My dear brothers and sisters in the Lord,
Fifty years ago, I graduated from St. Benedict’s Prep in Newark. It was an honor for me to be invited back this year to my alma mater to deliver the commencement address. This time of the year always reminds me of the great impact that our educational institutions have on our young. St. Benedict’s made a profound impression upon my life. Last week as I attended the graduation of my goddaughter at Providence College, it was clear that this wonderful college run by the Dominican friars made an equally significant impact upon her life.
In keeping with its annual tradition, the diocesan Bishop of Brooklyn offers the opening prayer for St. John’s University’s graduation exercises. As a strong believer in the power of Catholic institutions to change the lives of those whom they serve, graduation is one of the highlights of the year.
Think back to your own graduations from high school, college, or graduate school. What do you remember? Was it the talk by the guest speaker, or what the Valedictorian or the Salutatorian said? I recently dug out my old high school yearbook and found an inscription written by one of my priest teachers. He wrote in Latin, ad astra per aspera, which means to the stars through hard work. I was always a good student, but one who had to work hard to achieve good marks. My Latin professor knew it well. He gave me this phrase I will never forget. We can achieve much but it demands discipline and hard work.
At St. John’s graduation, Steve Lavin, the head basketball coach who had just overcome a battle with cancer, spoke so well about his new appreciation for life. At Providence College, the commencement speaker was Viola Davis, the Academy Award winning actress who had the starring role in “The Help.” She spoke in down-to-earth terms about her struggles in life as an African-American.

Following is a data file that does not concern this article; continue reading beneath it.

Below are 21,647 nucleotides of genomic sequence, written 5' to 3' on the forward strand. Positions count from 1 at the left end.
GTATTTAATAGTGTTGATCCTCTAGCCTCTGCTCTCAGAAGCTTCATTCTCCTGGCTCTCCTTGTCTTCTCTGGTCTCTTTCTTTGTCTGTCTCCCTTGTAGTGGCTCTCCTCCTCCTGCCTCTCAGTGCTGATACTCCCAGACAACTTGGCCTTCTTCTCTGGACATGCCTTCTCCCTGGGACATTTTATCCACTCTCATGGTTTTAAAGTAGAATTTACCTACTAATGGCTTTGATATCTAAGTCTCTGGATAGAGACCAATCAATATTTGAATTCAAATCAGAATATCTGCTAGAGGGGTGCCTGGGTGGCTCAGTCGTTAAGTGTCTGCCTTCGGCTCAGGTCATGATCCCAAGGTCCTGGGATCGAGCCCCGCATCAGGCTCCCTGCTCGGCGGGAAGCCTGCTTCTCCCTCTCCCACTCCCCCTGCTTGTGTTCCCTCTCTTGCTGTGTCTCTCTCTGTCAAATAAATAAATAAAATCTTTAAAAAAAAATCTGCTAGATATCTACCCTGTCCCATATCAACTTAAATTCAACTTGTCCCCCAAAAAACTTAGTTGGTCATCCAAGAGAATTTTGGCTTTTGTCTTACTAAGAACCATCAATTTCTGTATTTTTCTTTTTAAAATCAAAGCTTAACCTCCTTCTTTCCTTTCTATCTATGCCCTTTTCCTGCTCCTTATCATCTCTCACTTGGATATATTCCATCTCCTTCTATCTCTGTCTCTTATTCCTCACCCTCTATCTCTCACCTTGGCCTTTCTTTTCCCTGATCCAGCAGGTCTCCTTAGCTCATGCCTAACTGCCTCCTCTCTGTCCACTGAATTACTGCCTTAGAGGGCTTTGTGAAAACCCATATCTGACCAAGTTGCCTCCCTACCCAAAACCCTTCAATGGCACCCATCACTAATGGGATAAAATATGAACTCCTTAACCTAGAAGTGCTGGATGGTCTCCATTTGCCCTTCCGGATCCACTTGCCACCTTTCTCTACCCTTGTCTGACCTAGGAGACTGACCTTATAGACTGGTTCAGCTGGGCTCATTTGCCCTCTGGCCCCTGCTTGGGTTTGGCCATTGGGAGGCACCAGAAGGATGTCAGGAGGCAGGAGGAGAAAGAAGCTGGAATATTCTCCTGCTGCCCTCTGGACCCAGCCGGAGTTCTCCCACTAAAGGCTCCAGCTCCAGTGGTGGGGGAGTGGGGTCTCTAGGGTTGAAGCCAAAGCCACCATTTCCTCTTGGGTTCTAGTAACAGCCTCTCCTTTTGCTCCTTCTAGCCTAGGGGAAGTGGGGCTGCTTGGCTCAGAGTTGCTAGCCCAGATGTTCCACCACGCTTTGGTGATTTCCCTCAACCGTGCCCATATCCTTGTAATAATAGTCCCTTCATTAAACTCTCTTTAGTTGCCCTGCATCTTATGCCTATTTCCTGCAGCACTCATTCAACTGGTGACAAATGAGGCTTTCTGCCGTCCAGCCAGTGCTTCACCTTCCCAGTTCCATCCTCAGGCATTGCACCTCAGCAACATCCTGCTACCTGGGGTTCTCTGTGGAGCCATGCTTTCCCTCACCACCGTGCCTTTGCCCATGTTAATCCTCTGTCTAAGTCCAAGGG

With the help of Msgr. John Strynkowski, Vicar for Higher Education, I have made a special effort to engage the presidents of our Catholic and secular colleges and universities. Once a year, we have a dinner and all are invited and most do attend. The conversation is always very stimulating and we enjoy getting together with one another in a relaxed atmosphere. Even the public institutions seldom have a chance to speak candidly to one another. There have been several fruitful outcomes by bringing these academics together. One of which I am particularly proud is a city-wide program of engaging all the colleges and universities in New York City in an immigration project, the seeds of which were planted at one of our dinners.
We cannot underestimate the need for quality Catholic education in our diocese. With the exception of Cathedral Preparatory Seminary, all our Catholic high schools are independent. Under the leadership of Sister Angela Gannon, C.S.J., secretary for Catholic education, we are now in the midst of a new project where we will attempt to strengthen the Catholic identity of our high schools. We all have to recommit ourselves to forge these vital and meaningful relationships. One step forward in this project is the conferral of Confirmations for our Catholic high school students who have not been fully initiated into the Church. Many other useful programs are in the planning stage.
As our new graduates put out into the deep we wish them well. With the help of our prayers they will find as I found, ad astra per aspera!